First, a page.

Friends mourn truck driver who died in Halifax workplace accident
Published Wednesday, July 11, 2018 9:34PM ADT
Last Updated Thursday, July 12, 2018 7:38AM ADT
Friends of the man who was found dead in Halifax Harbour on Monday say he was driving a dump truck that went into the water.
His body was recovered Monday and Wednesday crews spent the day working to retrieve the truck.
It was a major operation as a small fleet of tow trucks worked to pull a 10,000-pound dump truck from the cold waters of the Halifax Harbour.
It wound up there Monday in a kind of accident that’s every trucker’s nightmare.
“Not often is there a spotter over there to tell you when to stop dumping, or stop backing up so, you know, it's your judgment,” said Gary Richard, a truck driver and a friend of the victim.
Just before 10 a.m. Monday police responded to reports of a man’s body near the A. Murray MacKay Bridge.
Friends and family tell CTV Atlantic the victim was 44-year-old Michael Wile. He has three children and was engaged to be married.
Relatives say he was a good man who loved his kids and fiancé, and was respected by many.
"A real good guy,” said friend and fellow truck driver Robert Roop. “I'm getting teared up now, see?”
Roop says the news of his friend’s death has been difficult to deal with.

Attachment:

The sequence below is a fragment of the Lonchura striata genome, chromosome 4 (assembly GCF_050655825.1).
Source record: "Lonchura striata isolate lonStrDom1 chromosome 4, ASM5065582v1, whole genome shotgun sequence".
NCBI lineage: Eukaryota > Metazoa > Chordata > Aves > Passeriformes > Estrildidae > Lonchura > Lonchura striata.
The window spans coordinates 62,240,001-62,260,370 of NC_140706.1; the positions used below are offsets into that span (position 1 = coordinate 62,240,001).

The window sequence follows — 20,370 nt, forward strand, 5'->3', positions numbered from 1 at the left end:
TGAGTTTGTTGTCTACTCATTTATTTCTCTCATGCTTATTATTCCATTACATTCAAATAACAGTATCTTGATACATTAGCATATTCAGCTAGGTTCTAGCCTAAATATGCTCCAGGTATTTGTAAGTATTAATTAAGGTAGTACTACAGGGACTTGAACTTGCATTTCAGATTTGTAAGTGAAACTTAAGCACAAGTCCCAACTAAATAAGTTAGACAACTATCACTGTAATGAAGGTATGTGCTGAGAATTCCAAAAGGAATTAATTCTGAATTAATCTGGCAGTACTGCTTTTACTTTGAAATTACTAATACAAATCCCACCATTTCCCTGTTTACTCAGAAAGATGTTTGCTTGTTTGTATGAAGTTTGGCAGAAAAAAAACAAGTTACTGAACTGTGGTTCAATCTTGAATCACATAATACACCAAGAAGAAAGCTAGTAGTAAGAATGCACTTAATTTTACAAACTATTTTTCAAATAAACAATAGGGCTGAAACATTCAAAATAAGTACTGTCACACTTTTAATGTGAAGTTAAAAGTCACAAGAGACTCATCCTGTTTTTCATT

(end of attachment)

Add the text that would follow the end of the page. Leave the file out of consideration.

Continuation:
“I was supposed to work with him on Monday … and that coulda been me.”
Roop says the work is part of a massive backfill project, with truckers trying to dump as close to the edge as possible before going back for another load.
He sensed something was wrong when he got a call from his boss Monday morning.
“He said that mike was MIA,” Roop said. “And I said, 'Well, did anybody ever think to check the harbour because he might have went in.”
The accident is now being investigated by the Nova Scotia Department of Labour, which will only say the investigation is ongoing.
A stop-work order issued to Scotiascapes Landscaping Inc. remains in effect.
CTV Atlantic's inquiries to the owner went unanswered Wednesday.
Meanwhile, friends of Wile say they will be waiting patiently for the results, but they hope it doesn't take too long.
They say they would like to see some changes at the worksite to prevent similar tragedies in the future, and they note, if his body had not been recovered from the water, trucks would have continued dumping at the spot, and it’s possible no one would ever know what happened to Wile.
With files from CTV Atlantic’s Bruce Frisko.